Nastia Glushko

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A Natural History...
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On the Move: A Life
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  (page 60 of 397)
Mar 23, 2016 02:02PM

 
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Nastia Glushko is currently reading
A Natural History of Human Morality by Michael Tomasello
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500 Ways to Be a Better Writer by Chuck Wendig
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On the Move by Oliver Sacks
“In 1966, after arriving in New York, I read two of Luria's books, Higher Cortical Functions in Man and Human Brain and Psychological Processes. The latter, which contained very full case histories of patients with frontal lobe damage, filled me with admiration [4].

[Footnote 4]. And fear, for as I read it, I thought, what place is there for me in the world? Luria has already seen, said, written, and thought anything I can ever say, or write, or think. I was so upset that I tore the book in two (I had to buy a new copy for the library, as well as a copy for myself).”
Oliver Sacks
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G. by John Berger
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Realms of the Human Unconscious by Stanislav Grof
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Lawrence Oprea Lawrence Oprea is currently reading Nausea
Nausea by Jean-Paul Sartre
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Lolita by Vladimir Nabokov
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Momo by Michael Ende
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Nastia Glushko is on page 60 of 397 of On the Move
On the Move by Oliver Sacks
On the Move: A Life
by Oliver Sacks
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Oliver Sacks
“In 1966, after arriving in New York, I read two of Luria's books, Higher Cortical Functions in Man and Human Brain and Psychological Processes. The latter, which contained very full case histories of patients with frontal lobe damage, filled me with admiration [4].

[Footnote 4]. And fear, for as I read it, I thought, what place is there for me in the world? Luria has already seen, said, written, and thought anything I can ever say, or write, or think. I was so upset that I tore the book in two (I had to buy a new copy for the library, as well as a copy for myself).”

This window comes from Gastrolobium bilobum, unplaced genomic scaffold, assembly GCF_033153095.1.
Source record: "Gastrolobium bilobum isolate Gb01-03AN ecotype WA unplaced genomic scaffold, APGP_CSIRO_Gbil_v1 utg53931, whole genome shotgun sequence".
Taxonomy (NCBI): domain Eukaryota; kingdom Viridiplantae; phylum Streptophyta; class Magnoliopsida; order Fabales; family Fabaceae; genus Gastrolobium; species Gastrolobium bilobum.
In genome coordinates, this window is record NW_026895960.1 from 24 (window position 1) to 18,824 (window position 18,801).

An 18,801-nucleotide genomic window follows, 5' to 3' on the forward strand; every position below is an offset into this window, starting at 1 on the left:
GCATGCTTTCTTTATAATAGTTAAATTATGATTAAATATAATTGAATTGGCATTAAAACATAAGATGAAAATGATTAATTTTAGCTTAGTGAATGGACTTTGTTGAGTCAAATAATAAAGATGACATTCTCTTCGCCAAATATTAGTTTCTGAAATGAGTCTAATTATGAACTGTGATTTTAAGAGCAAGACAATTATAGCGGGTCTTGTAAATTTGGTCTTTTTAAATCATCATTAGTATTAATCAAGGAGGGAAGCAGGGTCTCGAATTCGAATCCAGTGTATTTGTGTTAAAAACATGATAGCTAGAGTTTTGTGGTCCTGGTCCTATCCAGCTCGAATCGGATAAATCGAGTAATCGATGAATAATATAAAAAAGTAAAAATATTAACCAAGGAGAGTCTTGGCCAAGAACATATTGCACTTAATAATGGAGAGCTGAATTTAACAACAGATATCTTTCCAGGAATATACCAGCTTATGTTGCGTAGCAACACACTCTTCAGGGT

Oliver Sacks, On the Move: A Life

Virginia Woolf
“Quiet descended on her, calm, content, as her needle, drawing the silk smoothly to its gentle pause, collected the green folds together and attached them, very lightly, to the belt. So on a summer’s day waves collect, overbalance, and fall; collect and fall; and the whole world seems to be saying “that is all” more and more ponderously, until even the heart in the body which lies in the sun on the beach says too, That is all. Fear no more, says the heart. Fear no more, says the heart, committing its burden to some sea, which sighs collectively for all sorrows, and renews, begins, collects, lets fall. And the body alone listens to the passing bee; the wave breaking; the dog barking, far away barking and barking.”
Virginia Woolf, Mrs. Dalloway

Peter Høeg
“Those who were on the inside, the majority that is, for them it had been hard to get his point, mostly they were just pleased that they were on the inside, that they were the fittest.
For those on the outside, the fear and abandonment amounts to almost everything; everybody knows that.
Understanding is something one does best when one is on the borderline.”
Peter Høeg, Borderliners

Arthur Conan Doyle
“My life is spent in one long effort to escape from the commonplaces of existence. These little problems help me to do so.”
Arthur Conan Doyle, The Red Headed League

Evelyn Waugh
“Have you at any time been detained in a mental home or similar institution? If so, give particulars.'
'I was at Scone College, Oxford, for two years,' said Paul.”
Evelyn Waugh, Decline and Fall

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